Party at Sammy's Roumanian
"That's what the band Cracker calls him as well," says my friend L.P. as we discuss our mutual friend and lawyer?plus birthday boy?seated at the table's end.
"He really is Broadway Danny Rose," I say to L.P. "When I first met him I bet he represented only skating penguins and sad clowns. And maybe talking mimes."
We're talking about Andrew Krents. Besides looking like a more handsome version of Woody Allen, he's about the same size, and a total Jew.
L.P. and I should know. We're Jews as well.
We're seated at a large table at "Famous Sammy's Roumanian Steak House" on Chrystie St. When Andy called to invite me to his 35th birthday party ("It's actually the 34th," he later told me. "I'm bad with numbers") at Sammy's, I told him I never heard of the place.
"You've never heard of Sammy's?" he asked. "It's famous. They serve Romanian and Russian food. It's fun."
I told him I'd see him there. Then I forgot about it. Like the rest of the stuff my lawyer tells me.
When my wife Wendy and I arrived on the big night and made our way downstairs to Sammy's entrance below street level, I commented how it looks like a Jewish Wo-Hop. We found Andy and his girlfriend and friends at a large table in the back. The place is not very big, the walls are covered with photos of families and famous people like Cheap Trick, Ed Koch, David Lee Roth and the Unband.
Waiters showed up with two huge bowls of chopped liver, then eggs with onions, then latkes and sliced brains and stuffed cabbage. Every Passover, wedding or funeral I ever went to there's always been a bunch of Jewish people eating. This was no different.
Suddenly a band appears.
Well, almost a band.
Well, two guys. One with a guitar, the other with what looks to be like a 70s electric keyboard. The guitarist, Todd Colburn, has played around Chicago a lot. The other guy is Rob Taube; the first thing he says into the mic as he looks at us is, "Oh, you guys are lucky! You have the orchestra seats."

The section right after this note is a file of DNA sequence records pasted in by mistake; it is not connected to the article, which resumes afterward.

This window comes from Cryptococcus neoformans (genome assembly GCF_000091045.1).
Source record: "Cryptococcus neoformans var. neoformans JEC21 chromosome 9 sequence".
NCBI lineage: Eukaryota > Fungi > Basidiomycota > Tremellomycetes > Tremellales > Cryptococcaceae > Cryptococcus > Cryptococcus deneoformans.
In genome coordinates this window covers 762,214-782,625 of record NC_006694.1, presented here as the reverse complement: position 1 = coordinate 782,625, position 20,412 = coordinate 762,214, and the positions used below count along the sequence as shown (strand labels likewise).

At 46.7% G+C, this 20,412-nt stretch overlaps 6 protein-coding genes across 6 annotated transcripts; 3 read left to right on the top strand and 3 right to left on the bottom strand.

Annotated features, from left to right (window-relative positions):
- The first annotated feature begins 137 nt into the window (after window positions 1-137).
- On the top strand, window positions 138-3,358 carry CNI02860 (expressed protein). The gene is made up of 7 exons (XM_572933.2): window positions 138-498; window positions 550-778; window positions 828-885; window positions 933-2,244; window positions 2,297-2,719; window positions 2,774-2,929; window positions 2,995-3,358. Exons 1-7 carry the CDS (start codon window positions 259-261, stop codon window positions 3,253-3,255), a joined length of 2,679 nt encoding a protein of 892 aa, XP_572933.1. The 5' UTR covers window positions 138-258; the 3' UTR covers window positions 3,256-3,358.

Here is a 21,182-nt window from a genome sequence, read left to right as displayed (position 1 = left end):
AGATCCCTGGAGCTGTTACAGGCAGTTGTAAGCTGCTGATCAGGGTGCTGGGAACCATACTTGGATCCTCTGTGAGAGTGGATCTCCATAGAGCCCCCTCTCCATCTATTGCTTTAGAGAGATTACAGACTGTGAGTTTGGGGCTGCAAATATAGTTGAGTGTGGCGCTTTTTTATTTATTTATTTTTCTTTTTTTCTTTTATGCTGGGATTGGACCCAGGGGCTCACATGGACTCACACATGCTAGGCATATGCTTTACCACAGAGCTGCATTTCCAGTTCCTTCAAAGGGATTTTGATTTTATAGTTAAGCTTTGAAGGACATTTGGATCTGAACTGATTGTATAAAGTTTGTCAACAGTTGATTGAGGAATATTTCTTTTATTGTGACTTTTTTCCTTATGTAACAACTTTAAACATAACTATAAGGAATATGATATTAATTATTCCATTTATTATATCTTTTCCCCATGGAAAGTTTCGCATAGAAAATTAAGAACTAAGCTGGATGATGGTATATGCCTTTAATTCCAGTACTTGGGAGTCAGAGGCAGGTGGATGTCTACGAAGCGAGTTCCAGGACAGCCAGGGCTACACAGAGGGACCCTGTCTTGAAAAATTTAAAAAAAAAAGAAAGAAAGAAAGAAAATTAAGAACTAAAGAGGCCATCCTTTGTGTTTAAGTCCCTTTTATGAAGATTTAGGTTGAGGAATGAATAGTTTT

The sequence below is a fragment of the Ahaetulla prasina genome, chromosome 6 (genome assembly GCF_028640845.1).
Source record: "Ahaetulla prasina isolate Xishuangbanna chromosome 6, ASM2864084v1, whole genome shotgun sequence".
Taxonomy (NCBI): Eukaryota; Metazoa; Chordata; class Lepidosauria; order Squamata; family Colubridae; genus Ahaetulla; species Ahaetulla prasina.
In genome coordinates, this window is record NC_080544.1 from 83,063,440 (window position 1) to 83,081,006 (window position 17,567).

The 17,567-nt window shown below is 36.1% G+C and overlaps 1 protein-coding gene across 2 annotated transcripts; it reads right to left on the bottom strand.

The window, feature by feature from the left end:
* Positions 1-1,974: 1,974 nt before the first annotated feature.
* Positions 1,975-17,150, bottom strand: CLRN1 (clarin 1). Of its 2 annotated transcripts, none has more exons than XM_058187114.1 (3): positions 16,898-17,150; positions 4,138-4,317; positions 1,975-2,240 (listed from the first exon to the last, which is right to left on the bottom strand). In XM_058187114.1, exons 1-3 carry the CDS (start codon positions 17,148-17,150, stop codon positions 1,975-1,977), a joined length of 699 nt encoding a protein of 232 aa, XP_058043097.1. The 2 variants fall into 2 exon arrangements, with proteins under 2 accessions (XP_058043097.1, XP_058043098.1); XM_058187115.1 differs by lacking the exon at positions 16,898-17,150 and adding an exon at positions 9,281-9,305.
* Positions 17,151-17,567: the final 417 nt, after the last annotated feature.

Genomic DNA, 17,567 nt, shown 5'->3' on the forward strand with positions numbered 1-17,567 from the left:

I'm still hard of hearing from that night. The "band" played a bunch of familiar-sounding Yiddish tunes. I remembered my Uncle Larry and Aunt Selma, cousin Gabe and second cousin Karen with the big matzoh balls on her chest.
The main course appeared. Some got chicken, some fish; Wendy and I got steak. Long steak. Like well over a foot. The meat hung over the sides of the dish. Our Yorkshire terrier P.J. was gonna be eating well for months.
Todd and Rob sang "Happy Birthday" for a gentleman named Bill, who was turning 97 and danced like he's 18. The entire restaurant sang along. Then we sang it for Andy. The "band" rolled into a set of pop tunes by Barry Manilow and such, and a waitress sang "Hey Big Spender." A constant procession of vodka, the bottles encased in blocks of ice, a Sammy's signature.
At some point a Russian gentleman took the stage, borrowed the guitar and sang an old Russian tune to his girlfriend/wife/whatever. The whole place went wild. Later I bought a CD from the "band," Songs My Grandmother Never Taught Me, by "Rob Taube & the Sammy's Orchestra." It rocks in a Yiddish sort of way. It occurred to me that these guys aren't even Jewish?hence the CD's title. Jewish wannabes. That's funny.
On our way out I ran into Bill, the 97-year-old birthday boy. Actually I almost ran over him, he's that small.
"Happy birthday," I said to him and his "younger woman" who, according to the "band," is 90.
He asked if we want to know the secret of a long and healthy life.
"Well," explained Bill, in his polo shirt and light blue trousers, with almost a full head of hair, "it's like this. Every day when I wake up, she puts another brick on my back. Day in and day out. And one day when I remove them, I'm going to feel so good."
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